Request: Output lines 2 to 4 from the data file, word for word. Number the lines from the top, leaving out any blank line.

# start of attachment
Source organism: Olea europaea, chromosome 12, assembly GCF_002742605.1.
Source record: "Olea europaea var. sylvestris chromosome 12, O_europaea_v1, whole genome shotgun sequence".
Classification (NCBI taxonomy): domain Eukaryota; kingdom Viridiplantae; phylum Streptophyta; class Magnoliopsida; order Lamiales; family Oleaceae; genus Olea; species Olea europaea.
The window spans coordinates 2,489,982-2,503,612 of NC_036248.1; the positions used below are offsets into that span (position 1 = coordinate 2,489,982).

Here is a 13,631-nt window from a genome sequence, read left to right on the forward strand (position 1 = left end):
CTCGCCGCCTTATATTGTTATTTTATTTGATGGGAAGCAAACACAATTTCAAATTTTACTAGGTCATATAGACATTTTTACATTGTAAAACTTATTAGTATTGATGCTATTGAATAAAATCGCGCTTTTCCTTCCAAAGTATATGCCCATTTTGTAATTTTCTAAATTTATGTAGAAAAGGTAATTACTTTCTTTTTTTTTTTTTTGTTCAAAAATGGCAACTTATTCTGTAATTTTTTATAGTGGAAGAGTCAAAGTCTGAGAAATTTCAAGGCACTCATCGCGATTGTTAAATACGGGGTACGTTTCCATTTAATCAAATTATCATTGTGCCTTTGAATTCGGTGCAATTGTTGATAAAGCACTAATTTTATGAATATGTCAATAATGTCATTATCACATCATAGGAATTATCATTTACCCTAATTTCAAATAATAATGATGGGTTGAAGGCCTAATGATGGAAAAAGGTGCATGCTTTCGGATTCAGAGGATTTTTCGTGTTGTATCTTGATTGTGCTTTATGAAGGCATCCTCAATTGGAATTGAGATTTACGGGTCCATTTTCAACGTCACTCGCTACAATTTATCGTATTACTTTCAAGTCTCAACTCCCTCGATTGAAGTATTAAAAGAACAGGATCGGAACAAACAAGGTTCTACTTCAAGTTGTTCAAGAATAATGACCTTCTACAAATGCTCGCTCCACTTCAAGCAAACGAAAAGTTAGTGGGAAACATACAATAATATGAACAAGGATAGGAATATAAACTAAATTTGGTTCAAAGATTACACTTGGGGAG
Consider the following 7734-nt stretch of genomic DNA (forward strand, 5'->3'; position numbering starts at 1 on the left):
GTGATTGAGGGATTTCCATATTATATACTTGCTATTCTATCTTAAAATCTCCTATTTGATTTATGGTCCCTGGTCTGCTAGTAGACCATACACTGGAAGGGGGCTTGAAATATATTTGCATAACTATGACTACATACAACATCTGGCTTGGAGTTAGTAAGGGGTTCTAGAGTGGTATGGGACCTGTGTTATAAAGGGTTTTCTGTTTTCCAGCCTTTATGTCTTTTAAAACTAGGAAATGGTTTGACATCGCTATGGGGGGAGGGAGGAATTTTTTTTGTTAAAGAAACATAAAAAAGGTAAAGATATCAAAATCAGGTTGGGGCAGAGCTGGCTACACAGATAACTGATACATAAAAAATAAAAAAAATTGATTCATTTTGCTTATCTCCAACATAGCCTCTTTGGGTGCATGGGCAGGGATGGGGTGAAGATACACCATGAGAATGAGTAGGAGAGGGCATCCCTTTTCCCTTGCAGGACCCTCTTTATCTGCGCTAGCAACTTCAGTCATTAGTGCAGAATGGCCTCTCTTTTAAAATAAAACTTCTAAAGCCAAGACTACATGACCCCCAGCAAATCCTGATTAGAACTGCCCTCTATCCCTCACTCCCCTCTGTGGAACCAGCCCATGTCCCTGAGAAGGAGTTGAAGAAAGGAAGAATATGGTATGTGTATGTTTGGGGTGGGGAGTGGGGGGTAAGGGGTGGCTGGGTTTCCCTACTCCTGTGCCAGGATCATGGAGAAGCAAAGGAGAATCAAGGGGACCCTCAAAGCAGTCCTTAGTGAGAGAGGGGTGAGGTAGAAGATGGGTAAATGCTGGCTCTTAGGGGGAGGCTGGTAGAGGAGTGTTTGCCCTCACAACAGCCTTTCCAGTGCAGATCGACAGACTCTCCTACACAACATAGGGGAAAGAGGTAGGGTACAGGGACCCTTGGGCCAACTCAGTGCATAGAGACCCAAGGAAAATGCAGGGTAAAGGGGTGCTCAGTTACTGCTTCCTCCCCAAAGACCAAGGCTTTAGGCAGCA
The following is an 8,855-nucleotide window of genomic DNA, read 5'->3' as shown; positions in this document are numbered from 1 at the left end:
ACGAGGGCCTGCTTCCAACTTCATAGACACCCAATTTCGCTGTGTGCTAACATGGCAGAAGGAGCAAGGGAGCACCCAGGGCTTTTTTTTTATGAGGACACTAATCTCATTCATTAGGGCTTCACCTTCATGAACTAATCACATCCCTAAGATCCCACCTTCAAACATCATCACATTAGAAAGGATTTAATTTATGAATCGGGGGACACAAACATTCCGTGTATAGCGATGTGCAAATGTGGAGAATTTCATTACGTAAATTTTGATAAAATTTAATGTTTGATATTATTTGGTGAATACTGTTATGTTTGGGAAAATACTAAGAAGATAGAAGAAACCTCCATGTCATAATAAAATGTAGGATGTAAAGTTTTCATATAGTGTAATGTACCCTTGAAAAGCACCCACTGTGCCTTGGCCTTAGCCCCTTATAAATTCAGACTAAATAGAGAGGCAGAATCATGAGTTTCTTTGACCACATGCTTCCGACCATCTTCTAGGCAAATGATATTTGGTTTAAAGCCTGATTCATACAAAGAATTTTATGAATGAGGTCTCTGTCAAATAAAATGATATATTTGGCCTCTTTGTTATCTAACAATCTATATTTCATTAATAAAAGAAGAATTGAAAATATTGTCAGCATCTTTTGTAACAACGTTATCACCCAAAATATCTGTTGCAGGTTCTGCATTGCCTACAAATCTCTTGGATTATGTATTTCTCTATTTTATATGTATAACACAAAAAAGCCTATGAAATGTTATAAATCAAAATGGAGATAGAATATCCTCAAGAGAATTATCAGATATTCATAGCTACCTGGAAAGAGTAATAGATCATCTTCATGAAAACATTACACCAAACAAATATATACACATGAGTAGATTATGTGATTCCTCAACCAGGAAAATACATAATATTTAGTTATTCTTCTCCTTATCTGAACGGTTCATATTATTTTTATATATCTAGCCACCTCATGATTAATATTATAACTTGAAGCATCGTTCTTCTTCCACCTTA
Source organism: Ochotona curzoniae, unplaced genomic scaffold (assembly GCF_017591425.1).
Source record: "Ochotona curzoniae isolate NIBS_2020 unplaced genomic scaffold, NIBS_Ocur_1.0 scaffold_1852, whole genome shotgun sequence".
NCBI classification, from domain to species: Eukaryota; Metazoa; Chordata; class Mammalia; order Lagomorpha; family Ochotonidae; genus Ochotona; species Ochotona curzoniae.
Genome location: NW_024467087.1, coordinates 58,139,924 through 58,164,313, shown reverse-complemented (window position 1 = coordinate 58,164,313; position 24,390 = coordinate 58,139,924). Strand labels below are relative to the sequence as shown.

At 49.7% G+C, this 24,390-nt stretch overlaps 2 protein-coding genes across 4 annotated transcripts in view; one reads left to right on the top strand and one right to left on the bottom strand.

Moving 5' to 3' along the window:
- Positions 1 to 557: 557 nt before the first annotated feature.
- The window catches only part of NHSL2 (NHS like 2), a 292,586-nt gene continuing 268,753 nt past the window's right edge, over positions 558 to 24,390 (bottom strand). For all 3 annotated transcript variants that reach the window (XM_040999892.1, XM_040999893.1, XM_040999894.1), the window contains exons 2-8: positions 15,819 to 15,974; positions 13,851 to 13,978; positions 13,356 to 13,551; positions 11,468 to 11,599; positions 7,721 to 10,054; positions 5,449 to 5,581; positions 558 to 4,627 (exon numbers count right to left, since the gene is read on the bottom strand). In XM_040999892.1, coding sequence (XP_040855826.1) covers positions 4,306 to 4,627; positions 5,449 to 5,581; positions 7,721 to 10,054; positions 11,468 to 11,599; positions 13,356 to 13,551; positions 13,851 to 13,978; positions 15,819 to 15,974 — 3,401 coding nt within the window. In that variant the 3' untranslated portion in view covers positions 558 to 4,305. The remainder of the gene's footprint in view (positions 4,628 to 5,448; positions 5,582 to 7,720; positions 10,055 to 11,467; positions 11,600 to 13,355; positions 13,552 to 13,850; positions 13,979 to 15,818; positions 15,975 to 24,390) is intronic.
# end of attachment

Source record: "Olea europaea var. sylvestris chromosome 12, O_europaea_v1, whole genome shotgun sequence".
Classification (NCBI taxonomy): domain Eukaryota; kingdom Viridiplantae; phylum Streptophyta; class Magnoliopsida; order Lamiales; family Oleaceae; genus Olea; species Olea europaea.
The window spans coordinates 2,489,982-2,503,612 of NC_036248.1; the positions used below are offsets into that span (position 1 = coordinate 2,489,982).